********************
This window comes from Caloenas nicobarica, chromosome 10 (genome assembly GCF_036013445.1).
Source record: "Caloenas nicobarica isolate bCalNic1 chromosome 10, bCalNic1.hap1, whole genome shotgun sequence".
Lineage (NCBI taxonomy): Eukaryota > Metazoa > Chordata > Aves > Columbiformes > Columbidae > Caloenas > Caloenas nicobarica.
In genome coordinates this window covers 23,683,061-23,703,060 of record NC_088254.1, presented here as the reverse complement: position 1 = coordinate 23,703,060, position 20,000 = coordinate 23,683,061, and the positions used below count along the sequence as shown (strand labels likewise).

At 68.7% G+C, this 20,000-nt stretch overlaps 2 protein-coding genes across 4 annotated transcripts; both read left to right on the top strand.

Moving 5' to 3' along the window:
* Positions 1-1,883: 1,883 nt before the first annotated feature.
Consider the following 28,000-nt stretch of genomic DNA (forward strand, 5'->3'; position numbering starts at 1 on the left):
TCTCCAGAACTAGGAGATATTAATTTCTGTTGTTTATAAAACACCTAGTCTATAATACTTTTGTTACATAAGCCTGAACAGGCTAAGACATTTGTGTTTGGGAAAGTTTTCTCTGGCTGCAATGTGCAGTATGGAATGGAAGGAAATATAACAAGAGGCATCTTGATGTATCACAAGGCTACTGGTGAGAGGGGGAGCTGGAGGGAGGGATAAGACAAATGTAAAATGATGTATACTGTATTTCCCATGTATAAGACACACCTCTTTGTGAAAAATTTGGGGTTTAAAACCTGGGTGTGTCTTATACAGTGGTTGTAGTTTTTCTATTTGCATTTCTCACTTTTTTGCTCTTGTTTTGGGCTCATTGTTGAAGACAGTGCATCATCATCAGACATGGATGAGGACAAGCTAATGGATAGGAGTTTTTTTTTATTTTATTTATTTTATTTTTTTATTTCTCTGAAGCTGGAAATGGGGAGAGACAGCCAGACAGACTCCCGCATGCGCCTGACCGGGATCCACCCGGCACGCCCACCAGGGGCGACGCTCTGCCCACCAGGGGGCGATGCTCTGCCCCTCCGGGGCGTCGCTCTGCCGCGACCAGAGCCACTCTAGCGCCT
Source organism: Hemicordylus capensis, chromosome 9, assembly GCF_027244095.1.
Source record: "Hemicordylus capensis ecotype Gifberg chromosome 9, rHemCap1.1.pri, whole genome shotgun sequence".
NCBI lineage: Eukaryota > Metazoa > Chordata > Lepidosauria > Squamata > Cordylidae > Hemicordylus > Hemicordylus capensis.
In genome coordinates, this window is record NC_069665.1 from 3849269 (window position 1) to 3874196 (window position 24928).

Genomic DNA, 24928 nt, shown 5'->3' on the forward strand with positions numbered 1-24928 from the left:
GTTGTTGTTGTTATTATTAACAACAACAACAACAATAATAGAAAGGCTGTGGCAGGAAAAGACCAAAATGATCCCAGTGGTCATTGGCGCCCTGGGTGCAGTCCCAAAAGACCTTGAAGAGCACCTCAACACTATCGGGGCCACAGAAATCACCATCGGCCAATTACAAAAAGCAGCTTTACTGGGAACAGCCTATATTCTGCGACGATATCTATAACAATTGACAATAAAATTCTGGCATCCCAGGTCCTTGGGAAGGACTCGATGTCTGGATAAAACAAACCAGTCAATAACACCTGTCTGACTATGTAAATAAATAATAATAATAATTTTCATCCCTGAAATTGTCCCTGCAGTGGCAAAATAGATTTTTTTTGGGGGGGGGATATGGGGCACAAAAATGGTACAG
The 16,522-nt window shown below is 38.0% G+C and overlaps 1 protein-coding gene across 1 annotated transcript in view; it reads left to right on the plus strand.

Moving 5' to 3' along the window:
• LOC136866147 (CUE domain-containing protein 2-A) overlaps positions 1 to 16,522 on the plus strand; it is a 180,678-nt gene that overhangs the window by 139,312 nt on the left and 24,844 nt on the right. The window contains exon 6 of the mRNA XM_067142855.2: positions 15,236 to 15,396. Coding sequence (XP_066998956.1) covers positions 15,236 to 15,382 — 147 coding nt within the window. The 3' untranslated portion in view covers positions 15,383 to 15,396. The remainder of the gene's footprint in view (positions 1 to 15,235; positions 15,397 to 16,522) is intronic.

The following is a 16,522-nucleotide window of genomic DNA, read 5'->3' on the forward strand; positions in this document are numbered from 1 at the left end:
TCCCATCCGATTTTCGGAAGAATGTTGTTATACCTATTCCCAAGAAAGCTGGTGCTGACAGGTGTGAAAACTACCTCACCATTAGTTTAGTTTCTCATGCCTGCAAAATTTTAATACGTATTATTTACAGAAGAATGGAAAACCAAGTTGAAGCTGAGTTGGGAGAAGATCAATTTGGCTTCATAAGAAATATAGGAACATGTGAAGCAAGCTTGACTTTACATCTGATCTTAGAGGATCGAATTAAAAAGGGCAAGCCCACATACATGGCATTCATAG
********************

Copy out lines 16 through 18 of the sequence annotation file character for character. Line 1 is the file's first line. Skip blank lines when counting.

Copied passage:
The 16,522-nt window shown below is 38.0% G+C and overlaps 1 protein-coding gene across 1 annotated transcript in view; it reads left to right on the plus strand.

Moving 5' to 3' along the window:
• LOC136866147 (CUE domain-containing protein 2-A) overlaps positions 1 to 16,522 on the plus strand; it is a 180,678-nt gene that overhangs the window by 139,312 nt on the left and 24,844 nt on the right. The window contains exon 6 of the mRNA XM_067142855.2: positions 15,236 to 15,396. Coding sequence (XP_066998956.1) covers positions 15,236 to 15,382 — 147 coding nt within the window. The 3' untranslated portion in view covers positions 15,383 to 15,396. The remainder of the gene's footprint in view (positions 1 to 15,235; positions 15,397 to 16,522) is intronic.